(3) Any support or assistance which shall be paid for the benefit of any children of such marriage or purported marriage.

(4) Any property settlement, involving any of the matters set forth in paragraphs (1), (2) and (3) as submitted by the parties.

(5) Any other matters pertaining to such marriage and divorce or annulment authorized by law and which fairly and expeditiously may be determined and disposed of in such action.

23 P.S. § 301(a).

Rule 1920.43(a) of the Pa.R.C.P. provides the equitable relief necessary to redress the dissipation of marital property where a divorce proceeding is pending:

Rule 1920.43. Special Relief

[ 324 Pa. Super. Page 197]

(a) At any time after the filing of the complaint, on petition setting forth facts entitling the party to relief, the court may, upon such terms and conditions as it deems just, including the filing of security,

(1) issue preliminary or special injunctions necessary to prevent the removal, disposition, alienation or encumbering of real or personal property in accordance with Rule 1531(a), (c), (d) and (e); or

(2) order the seizure or attachment of real or personal property; or

(3) grant other appropriate relief.

Finally, § 403(a) of the Divorce Code parallels the equitable relief provided in § 301(a)(5) and Rule 1920.43:

§ 403. Injunction against disposition of property pending suit and decree rendering fraudulent transfers null and void

(a) Where it appears to the court that a party is about to remove himself or herself or his or her property from the jurisdiction of the court or is about to dispose of, alienate or encumber property in order to defeat alimony pendente lite, alimony, child and spousal support, or similar award, an injunction may issue to prevent such removal or disposition and such property may be attached as provided by the Rules of Civil Procedure. The court may also issue a writ of ne exeat to preclude such removal. 23 P.S. § 403(a).

Therefore, it is thoroughly set forth in the Divorce Code that the court presiding over divorce proceedings has the jurisdiction to issue equitable relief in the form of enjoining a party from disposing of marital property prior to adjudication or settlement of the equitable distribution issue. Furthermore, in the event marital property is removed by one party, said party can be ordered to make the property available so that the equitable distribution order or agreement can be implemented. In providing monetary awards and prescribing injunctive relief then, divorce courts are empowered to grant both legal and equitable relief.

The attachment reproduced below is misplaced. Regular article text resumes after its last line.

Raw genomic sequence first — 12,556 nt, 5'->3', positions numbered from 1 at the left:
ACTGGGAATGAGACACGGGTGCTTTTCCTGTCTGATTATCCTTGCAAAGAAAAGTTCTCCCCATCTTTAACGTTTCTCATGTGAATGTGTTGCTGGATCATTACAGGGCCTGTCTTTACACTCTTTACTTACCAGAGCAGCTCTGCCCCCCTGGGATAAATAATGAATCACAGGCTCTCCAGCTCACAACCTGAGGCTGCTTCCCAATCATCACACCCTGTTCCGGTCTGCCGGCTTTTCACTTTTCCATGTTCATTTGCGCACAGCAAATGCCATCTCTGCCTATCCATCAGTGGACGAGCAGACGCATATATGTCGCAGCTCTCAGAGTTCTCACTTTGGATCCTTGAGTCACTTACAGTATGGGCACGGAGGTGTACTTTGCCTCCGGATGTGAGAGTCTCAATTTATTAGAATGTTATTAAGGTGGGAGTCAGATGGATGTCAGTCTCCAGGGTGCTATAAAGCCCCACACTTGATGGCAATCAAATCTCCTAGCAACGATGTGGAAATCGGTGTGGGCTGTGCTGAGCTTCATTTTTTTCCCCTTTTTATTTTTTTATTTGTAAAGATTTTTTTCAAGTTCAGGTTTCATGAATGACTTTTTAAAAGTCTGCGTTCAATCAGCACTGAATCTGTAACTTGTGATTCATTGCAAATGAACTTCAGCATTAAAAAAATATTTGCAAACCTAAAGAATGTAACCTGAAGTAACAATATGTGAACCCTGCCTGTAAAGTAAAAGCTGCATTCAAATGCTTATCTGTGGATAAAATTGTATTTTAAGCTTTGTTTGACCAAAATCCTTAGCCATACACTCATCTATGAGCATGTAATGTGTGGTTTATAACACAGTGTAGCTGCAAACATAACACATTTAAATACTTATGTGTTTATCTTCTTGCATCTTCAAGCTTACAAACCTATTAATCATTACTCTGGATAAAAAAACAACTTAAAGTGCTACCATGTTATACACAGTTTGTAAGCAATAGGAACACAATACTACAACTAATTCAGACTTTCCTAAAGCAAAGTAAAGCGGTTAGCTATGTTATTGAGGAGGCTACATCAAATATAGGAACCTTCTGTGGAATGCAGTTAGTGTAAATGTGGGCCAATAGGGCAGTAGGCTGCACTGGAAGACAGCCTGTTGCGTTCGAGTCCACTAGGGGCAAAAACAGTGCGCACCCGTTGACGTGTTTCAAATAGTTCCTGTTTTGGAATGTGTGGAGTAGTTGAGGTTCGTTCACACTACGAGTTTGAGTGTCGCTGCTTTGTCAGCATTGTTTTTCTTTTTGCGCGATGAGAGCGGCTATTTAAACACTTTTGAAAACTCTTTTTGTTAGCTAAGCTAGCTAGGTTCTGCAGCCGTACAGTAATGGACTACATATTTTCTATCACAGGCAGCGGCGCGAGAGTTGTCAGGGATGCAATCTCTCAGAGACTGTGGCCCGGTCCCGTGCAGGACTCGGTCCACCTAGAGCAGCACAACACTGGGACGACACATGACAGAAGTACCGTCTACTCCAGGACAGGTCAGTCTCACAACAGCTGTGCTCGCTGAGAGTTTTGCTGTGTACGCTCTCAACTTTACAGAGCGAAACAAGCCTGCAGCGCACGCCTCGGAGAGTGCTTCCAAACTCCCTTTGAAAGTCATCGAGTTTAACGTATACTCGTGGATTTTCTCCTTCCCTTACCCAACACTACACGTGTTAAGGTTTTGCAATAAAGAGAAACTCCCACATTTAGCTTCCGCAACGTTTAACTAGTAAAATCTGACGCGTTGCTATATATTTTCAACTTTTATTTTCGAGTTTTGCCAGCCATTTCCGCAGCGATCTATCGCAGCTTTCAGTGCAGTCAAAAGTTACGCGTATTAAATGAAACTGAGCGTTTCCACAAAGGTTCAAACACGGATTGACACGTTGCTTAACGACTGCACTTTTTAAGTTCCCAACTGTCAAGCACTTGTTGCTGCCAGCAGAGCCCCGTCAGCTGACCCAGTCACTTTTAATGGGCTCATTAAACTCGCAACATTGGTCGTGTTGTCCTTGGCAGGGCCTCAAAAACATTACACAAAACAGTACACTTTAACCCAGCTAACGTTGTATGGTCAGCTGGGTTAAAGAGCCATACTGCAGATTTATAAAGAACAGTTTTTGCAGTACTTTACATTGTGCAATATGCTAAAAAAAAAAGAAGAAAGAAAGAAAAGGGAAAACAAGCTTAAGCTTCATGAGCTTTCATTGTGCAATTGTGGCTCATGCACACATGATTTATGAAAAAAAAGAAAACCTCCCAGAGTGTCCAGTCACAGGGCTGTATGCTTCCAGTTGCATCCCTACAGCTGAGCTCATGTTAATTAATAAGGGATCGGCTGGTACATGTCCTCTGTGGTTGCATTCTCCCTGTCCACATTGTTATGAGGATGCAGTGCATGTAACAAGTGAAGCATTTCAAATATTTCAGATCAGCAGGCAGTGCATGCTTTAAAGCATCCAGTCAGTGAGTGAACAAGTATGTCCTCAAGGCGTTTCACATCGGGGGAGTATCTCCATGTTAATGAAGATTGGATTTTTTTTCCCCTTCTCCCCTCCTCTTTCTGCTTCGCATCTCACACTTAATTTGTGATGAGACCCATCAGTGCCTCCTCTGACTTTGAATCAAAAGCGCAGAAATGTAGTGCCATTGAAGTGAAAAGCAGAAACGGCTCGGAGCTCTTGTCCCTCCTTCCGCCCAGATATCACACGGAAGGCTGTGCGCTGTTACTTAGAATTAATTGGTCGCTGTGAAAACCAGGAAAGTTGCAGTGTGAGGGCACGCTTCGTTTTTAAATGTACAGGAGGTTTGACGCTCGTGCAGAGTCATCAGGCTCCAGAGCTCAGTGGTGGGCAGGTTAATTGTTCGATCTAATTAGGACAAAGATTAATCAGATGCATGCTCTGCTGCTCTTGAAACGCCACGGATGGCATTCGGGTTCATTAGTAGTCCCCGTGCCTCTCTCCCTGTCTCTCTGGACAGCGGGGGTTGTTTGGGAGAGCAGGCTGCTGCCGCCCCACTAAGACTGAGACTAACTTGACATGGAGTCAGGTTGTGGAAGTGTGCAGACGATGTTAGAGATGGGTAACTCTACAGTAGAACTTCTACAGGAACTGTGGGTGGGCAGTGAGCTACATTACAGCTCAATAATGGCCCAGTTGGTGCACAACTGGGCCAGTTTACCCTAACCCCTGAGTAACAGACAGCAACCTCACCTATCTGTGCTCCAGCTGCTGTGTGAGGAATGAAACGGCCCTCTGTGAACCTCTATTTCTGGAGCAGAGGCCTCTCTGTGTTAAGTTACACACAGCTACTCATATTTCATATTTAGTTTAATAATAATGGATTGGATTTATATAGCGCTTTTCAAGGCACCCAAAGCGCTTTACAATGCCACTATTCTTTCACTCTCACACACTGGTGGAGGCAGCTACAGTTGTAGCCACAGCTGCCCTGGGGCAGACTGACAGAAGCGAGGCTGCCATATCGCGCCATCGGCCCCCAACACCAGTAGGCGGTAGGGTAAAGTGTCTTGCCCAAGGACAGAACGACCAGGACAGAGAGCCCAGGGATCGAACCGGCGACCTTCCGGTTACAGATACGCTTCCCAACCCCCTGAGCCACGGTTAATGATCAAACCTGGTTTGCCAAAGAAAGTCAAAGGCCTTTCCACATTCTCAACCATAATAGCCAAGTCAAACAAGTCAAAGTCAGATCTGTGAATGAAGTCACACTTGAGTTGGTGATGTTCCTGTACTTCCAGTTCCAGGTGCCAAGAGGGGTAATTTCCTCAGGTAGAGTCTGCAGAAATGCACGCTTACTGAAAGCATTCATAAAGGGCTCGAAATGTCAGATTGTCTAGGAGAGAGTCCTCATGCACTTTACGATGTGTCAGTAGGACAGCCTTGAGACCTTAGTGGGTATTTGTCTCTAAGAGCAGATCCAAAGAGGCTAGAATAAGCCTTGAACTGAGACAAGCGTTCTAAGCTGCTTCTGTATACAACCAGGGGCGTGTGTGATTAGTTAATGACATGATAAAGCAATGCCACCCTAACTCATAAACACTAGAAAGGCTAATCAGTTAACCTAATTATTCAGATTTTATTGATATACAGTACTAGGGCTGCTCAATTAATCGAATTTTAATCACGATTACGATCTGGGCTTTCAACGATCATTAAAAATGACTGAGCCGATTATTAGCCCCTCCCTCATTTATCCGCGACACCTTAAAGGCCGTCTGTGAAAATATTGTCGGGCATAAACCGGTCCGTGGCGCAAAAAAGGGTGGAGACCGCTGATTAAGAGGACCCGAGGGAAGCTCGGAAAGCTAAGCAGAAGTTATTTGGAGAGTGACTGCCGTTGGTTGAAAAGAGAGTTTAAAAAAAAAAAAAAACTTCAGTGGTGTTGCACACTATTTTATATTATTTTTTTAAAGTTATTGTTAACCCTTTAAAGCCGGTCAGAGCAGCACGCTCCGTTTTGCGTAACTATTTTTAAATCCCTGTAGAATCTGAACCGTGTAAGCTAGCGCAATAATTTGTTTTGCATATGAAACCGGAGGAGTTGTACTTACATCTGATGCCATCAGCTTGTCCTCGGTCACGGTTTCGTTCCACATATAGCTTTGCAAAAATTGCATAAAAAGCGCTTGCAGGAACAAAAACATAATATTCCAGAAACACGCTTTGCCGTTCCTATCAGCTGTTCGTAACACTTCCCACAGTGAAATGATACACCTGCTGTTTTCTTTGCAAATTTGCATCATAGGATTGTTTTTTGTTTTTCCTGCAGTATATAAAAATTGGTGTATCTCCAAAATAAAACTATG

[ 324 Pa. Super. Page 198]

Appellant does not deny the jurisdiction of divorce courts over the equitable claim which he filed in equity court. Instead, appellant maintains that a divorce court has no jurisdiction to preside over an issue arising from the conflict between appellee and himself, due to the fact that he and appellee are not married to one another. Appellant directs our attention to appellee's sworn statements taken during a deposition through which appellee purportedly admitted to the invalidity of the Alabama decree in divorce entered between her and her first husband.

Appellant's Complaint in Equity, filed in the Court of Common Pleas of Philadelphia County, and his Counterclaim to appellee's Complaint in Divorce, filed in the Court of Common Pleas of Montgomery County, involved the same parties, pursued identical rights and sought the same injunctive relief. As a result, appellee had available to her a defense of lis pendens to appellant's equity action. Glazer v. Cambridge Industries, Inc., 281 Pa. Super. 621, 422 A.2d 642 (1980); Taylor v. Humble Oil and Refining Company, 225 Pa. Super. 177, 311 A.2d 324 (1973). However, a mere allegation that a prior action was pending will not carry the moving party's burden. The moving party must allege and prove that in both actions, "the same parties are involved, the same rights asserted, and the same relief sought." Procacina v. Susen, 301 Pa. Super. 392, 394, 447 A.2d 1023, 1025 (1982); Commonwealth ex rel. Lindsley v. Robinson, 30 Pa. Commw. 96, 372 A.2d 1258 (1977). This rule was established in Hessenbruch v. Markle, 194 Pa. 581, 45 A. 669 (1900):